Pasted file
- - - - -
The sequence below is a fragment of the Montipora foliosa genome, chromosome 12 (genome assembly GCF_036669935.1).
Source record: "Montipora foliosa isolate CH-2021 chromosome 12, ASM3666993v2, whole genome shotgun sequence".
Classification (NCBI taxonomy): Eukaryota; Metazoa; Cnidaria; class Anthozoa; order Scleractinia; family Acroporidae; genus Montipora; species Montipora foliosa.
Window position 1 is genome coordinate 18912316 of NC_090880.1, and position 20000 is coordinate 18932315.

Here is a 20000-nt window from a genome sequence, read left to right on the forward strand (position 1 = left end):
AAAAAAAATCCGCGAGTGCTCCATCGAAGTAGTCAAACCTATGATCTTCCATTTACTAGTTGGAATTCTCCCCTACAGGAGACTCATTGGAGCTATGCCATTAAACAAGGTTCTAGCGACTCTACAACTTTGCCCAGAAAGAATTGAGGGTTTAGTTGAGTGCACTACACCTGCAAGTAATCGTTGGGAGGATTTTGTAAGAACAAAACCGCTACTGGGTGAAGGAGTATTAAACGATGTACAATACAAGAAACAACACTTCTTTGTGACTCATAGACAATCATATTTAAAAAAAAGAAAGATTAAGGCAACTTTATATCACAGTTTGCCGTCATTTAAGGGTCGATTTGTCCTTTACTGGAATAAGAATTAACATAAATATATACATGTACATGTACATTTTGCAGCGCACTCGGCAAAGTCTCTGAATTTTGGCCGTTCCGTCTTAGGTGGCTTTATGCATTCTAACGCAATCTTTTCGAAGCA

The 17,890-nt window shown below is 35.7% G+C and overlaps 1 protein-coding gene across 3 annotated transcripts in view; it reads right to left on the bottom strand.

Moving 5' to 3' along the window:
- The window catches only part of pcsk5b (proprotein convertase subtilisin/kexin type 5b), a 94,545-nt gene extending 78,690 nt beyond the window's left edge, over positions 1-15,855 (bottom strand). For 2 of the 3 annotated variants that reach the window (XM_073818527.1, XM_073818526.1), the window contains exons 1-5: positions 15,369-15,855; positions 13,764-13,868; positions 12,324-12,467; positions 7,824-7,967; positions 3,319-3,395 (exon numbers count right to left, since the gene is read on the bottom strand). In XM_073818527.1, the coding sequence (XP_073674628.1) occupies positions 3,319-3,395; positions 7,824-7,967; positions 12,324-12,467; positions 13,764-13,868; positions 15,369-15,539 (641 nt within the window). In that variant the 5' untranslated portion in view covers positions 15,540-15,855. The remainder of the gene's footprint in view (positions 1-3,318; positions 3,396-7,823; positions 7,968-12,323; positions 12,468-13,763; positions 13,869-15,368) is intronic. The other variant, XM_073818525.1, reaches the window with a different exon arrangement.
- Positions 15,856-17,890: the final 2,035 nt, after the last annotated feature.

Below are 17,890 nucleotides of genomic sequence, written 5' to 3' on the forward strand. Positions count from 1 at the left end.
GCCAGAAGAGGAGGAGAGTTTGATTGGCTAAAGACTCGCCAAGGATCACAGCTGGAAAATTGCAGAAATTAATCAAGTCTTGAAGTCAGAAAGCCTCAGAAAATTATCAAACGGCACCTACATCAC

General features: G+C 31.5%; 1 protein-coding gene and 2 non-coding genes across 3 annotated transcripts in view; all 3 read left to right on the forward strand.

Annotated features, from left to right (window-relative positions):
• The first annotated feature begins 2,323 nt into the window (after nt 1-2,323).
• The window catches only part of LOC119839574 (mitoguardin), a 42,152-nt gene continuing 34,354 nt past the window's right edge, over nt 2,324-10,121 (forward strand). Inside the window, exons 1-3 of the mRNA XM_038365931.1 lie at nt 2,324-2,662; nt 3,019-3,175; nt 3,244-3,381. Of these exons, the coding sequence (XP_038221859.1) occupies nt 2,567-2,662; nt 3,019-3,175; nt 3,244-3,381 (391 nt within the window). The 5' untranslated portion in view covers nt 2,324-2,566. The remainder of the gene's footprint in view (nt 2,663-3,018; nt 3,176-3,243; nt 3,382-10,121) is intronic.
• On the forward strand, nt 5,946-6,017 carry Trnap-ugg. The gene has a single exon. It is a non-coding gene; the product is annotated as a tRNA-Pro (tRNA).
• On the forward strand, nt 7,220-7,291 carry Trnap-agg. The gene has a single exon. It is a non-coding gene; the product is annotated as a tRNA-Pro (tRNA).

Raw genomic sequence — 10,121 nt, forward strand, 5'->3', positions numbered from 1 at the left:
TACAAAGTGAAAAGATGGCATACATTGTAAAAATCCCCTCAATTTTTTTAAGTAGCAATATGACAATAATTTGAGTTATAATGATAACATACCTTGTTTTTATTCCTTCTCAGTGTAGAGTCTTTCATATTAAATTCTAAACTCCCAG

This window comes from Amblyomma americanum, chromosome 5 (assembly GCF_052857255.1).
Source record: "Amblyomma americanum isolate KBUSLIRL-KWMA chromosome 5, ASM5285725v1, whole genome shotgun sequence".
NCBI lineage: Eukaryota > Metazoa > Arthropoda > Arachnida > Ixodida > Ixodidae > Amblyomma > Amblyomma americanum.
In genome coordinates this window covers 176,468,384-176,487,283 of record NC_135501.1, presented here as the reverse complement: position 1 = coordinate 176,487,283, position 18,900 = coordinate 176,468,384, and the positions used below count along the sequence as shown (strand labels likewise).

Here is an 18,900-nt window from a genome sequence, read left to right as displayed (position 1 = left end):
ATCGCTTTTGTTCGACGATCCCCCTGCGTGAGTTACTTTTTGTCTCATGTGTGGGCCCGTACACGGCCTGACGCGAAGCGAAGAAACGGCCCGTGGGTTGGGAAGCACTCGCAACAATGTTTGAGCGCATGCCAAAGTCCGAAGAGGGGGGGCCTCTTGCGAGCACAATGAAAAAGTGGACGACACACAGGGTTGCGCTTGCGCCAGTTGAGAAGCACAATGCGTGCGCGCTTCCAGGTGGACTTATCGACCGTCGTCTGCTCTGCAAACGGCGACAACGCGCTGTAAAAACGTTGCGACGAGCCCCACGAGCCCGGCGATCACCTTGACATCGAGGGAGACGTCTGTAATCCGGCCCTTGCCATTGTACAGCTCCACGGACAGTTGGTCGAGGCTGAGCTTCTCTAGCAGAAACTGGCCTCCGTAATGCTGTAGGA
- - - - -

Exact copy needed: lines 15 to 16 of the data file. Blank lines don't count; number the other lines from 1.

• The first annotated feature begins 2,323 nt into the window (after nt 1-2,323).
• The window catches only part of LOC119839574 (mitoguardin), a 42,152-nt gene continuing 34,354 nt past the window's right edge, over nt 2,324-10,121 (forward strand). Inside the window, exons 1-3 of the mRNA XM_038365931.1 lie at nt 2,324-2,662; nt 3,019-3,175; nt 3,244-3,381. Of these exons, the coding sequence (XP_038221859.1) occupies nt 2,567-2,662; nt 3,019-3,175; nt 3,244-3,381 (391 nt within the window). The 5' untranslated portion in view covers nt 2,324-2,566. The remainder of the gene's footprint in view (nt 2,663-3,018; nt 3,176-3,243; nt 3,382-10,121) is intronic.